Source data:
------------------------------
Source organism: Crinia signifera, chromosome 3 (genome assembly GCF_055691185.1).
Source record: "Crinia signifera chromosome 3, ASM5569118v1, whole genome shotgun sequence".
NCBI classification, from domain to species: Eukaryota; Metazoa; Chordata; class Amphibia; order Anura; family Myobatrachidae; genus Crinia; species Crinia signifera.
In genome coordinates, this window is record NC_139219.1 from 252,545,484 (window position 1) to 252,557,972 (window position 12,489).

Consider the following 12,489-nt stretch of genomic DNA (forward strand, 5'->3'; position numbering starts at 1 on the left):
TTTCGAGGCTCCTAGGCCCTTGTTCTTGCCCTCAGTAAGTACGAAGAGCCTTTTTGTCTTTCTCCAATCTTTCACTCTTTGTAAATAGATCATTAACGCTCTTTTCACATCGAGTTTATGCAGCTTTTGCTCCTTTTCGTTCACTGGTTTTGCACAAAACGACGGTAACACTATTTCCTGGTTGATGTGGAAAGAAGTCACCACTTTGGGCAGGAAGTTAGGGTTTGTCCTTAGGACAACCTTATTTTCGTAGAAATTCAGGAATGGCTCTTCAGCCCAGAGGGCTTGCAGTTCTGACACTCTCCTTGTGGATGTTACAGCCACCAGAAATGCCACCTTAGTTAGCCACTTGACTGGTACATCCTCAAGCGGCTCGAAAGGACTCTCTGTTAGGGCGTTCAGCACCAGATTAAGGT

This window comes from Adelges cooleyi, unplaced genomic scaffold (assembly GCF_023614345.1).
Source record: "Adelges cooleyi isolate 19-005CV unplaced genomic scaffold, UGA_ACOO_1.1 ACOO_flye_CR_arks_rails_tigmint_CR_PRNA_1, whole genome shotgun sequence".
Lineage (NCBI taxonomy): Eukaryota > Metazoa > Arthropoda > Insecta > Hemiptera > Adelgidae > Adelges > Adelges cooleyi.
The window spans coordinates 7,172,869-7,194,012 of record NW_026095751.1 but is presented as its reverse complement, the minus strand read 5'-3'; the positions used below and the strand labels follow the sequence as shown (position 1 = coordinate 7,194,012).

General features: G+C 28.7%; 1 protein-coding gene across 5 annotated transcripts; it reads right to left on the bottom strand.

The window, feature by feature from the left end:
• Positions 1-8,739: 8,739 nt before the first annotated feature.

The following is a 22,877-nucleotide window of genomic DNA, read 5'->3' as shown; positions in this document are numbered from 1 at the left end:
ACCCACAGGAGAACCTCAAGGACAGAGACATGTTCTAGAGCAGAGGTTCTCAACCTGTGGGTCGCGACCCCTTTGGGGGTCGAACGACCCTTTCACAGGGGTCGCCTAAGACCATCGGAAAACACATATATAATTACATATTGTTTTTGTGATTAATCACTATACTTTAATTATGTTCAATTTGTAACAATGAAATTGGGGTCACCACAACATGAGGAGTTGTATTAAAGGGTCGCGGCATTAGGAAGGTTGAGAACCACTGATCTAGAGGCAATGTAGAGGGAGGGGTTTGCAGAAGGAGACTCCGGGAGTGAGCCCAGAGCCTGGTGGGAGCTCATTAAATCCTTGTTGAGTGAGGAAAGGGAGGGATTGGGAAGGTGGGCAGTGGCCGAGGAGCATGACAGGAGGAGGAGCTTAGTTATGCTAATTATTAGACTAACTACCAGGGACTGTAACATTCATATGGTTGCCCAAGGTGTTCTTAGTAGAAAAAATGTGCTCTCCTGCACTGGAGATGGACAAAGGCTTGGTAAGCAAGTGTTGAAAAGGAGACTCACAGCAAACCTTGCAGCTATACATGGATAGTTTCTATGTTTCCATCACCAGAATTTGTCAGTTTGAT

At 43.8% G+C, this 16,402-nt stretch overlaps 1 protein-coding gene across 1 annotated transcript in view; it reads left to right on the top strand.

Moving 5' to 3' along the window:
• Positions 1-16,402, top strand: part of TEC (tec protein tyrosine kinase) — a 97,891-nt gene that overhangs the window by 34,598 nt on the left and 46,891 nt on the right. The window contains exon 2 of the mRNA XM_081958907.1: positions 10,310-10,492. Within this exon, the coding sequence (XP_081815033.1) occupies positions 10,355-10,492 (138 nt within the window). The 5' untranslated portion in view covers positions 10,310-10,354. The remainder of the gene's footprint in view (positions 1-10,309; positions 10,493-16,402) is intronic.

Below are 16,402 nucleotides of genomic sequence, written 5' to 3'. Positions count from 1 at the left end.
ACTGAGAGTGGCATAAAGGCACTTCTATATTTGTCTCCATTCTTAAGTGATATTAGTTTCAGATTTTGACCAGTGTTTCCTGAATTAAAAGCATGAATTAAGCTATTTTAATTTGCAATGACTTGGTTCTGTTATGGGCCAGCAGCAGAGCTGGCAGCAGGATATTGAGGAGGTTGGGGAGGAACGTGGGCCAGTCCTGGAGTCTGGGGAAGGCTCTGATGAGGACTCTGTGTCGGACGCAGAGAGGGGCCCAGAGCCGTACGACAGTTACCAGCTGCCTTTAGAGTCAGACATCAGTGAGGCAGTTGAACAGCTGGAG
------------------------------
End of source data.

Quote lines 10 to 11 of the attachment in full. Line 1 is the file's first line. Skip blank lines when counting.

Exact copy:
The window spans coordinates 7,172,869-7,194,012 of record NW_026095751.1 but is presented as its reverse complement, the minus strand read 5'-3'; the positions used below and the strand labels follow the sequence as shown (position 1 = coordinate 7,194,012).

General features: G+C 28.7%; 1 protein-coding gene across 5 annotated transcripts; it reads right to left on the bottom strand.